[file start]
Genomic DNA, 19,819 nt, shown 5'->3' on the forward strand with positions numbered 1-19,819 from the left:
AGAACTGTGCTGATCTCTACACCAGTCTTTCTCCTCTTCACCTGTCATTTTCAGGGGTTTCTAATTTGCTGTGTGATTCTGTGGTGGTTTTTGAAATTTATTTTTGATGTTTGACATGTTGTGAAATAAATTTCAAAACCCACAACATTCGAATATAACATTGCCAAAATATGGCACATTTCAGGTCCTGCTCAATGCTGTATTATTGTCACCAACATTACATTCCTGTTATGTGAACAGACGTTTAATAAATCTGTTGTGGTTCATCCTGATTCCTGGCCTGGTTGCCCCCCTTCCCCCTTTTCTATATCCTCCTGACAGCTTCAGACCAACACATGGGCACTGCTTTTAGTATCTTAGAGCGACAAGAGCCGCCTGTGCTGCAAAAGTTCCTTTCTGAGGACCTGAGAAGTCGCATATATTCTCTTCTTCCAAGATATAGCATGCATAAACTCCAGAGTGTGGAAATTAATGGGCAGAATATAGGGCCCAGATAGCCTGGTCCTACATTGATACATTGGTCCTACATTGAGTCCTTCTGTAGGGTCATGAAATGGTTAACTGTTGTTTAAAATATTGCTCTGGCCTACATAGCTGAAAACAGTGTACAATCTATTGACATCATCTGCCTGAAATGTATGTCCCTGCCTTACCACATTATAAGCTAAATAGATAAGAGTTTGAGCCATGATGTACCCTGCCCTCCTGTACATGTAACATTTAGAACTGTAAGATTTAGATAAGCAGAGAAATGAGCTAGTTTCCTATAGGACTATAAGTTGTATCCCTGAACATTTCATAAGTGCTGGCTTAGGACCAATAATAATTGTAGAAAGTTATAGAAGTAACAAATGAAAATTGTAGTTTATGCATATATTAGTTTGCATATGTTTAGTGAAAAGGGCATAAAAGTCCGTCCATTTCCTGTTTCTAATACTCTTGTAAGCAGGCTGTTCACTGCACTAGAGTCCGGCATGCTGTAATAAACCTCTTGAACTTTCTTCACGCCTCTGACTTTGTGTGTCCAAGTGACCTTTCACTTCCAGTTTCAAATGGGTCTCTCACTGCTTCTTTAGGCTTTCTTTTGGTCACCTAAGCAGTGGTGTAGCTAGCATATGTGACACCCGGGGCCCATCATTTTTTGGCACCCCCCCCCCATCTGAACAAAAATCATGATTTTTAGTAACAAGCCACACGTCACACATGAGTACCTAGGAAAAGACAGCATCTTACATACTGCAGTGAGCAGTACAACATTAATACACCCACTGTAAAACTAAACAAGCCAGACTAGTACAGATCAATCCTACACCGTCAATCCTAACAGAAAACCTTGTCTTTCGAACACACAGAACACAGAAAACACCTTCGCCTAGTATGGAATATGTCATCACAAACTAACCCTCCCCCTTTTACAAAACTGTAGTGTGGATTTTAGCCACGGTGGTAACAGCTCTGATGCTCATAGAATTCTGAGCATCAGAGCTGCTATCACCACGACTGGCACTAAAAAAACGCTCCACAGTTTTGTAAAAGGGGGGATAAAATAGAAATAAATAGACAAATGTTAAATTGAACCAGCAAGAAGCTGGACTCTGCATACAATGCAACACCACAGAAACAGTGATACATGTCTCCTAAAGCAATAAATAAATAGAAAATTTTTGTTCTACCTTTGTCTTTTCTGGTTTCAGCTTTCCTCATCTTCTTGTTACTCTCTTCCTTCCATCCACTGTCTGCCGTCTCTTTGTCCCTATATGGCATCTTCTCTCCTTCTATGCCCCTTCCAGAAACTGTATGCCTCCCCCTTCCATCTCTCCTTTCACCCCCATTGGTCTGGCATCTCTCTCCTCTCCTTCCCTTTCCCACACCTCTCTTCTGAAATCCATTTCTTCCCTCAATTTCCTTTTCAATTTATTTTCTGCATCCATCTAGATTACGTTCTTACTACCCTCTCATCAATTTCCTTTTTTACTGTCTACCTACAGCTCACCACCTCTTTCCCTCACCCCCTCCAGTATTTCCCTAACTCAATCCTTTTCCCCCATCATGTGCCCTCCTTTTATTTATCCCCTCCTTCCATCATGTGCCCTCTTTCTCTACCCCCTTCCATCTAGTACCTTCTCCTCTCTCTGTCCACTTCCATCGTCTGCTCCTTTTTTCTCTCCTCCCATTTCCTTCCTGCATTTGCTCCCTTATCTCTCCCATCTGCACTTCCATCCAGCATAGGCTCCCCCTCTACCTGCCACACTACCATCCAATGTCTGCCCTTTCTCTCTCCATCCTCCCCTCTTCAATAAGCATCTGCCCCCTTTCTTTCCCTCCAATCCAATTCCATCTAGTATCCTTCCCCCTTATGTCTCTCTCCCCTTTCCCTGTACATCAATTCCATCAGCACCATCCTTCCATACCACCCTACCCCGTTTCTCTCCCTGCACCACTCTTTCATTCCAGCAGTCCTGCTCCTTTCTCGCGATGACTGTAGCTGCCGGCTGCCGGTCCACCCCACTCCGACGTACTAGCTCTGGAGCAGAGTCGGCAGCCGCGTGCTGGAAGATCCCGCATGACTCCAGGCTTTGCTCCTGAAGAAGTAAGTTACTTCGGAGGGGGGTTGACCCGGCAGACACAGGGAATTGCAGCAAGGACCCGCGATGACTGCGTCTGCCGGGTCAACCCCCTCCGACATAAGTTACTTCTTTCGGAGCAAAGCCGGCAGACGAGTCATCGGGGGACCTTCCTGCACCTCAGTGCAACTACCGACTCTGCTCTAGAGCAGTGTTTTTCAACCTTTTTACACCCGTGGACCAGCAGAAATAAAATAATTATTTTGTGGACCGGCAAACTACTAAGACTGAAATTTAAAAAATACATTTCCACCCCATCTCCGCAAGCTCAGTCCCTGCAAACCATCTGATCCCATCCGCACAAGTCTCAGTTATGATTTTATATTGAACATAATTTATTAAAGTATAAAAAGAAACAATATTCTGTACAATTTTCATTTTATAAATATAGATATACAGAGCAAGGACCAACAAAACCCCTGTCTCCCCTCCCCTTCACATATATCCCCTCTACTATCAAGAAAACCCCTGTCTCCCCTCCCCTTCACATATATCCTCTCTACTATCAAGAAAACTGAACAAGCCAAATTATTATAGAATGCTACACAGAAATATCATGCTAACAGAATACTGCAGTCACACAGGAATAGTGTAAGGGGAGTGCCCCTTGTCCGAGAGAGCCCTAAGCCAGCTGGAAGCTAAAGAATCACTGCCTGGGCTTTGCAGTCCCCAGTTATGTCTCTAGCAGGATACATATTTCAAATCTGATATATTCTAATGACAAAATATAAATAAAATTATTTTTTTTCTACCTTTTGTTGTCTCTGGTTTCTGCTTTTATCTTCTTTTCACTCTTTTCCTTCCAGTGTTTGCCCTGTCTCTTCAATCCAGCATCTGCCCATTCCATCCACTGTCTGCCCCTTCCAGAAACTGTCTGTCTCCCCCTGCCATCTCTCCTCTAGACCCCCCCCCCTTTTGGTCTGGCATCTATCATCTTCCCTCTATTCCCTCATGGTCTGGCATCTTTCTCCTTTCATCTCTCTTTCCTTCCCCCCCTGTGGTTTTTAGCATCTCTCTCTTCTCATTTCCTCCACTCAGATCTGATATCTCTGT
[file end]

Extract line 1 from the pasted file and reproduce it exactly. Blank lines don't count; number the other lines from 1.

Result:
Genomic DNA, 19,819 nt, shown 5'->3' on the forward strand with positions numbered 1-19,819 from the left: